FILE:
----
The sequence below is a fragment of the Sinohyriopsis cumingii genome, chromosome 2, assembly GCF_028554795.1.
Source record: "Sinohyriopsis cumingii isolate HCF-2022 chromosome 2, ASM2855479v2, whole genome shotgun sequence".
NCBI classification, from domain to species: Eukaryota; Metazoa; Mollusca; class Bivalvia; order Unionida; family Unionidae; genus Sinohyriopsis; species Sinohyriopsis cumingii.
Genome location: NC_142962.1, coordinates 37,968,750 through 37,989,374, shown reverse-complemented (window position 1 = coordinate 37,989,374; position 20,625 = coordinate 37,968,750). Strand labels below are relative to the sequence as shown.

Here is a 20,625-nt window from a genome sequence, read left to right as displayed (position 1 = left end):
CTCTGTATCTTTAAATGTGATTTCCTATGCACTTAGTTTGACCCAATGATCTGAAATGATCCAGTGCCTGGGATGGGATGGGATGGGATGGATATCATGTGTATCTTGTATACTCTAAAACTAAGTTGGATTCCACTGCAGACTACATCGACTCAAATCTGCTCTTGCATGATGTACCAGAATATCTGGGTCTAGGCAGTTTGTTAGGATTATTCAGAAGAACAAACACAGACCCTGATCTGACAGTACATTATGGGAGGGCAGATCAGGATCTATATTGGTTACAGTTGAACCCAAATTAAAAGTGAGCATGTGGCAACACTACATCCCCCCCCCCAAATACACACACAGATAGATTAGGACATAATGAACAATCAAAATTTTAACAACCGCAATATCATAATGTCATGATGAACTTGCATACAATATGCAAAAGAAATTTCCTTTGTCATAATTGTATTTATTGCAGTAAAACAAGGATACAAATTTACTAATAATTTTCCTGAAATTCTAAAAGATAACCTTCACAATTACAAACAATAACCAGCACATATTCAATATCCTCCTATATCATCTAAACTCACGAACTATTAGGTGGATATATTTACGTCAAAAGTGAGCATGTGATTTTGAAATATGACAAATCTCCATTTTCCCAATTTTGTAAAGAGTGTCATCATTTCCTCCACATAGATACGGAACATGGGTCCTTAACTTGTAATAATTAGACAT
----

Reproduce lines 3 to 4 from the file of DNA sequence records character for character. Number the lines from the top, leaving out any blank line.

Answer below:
NCBI classification, from domain to species: Eukaryota; Metazoa; Mollusca; class Bivalvia; order Unionida; family Unionidae; genus Sinohyriopsis; species Sinohyriopsis cumingii.
Genome location: NC_142962.1, coordinates 37,968,750 through 37,989,374, shown reverse-complemented (window position 1 = coordinate 37,989,374; position 20,625 = coordinate 37,968,750). Strand labels below are relative to the sequence as shown.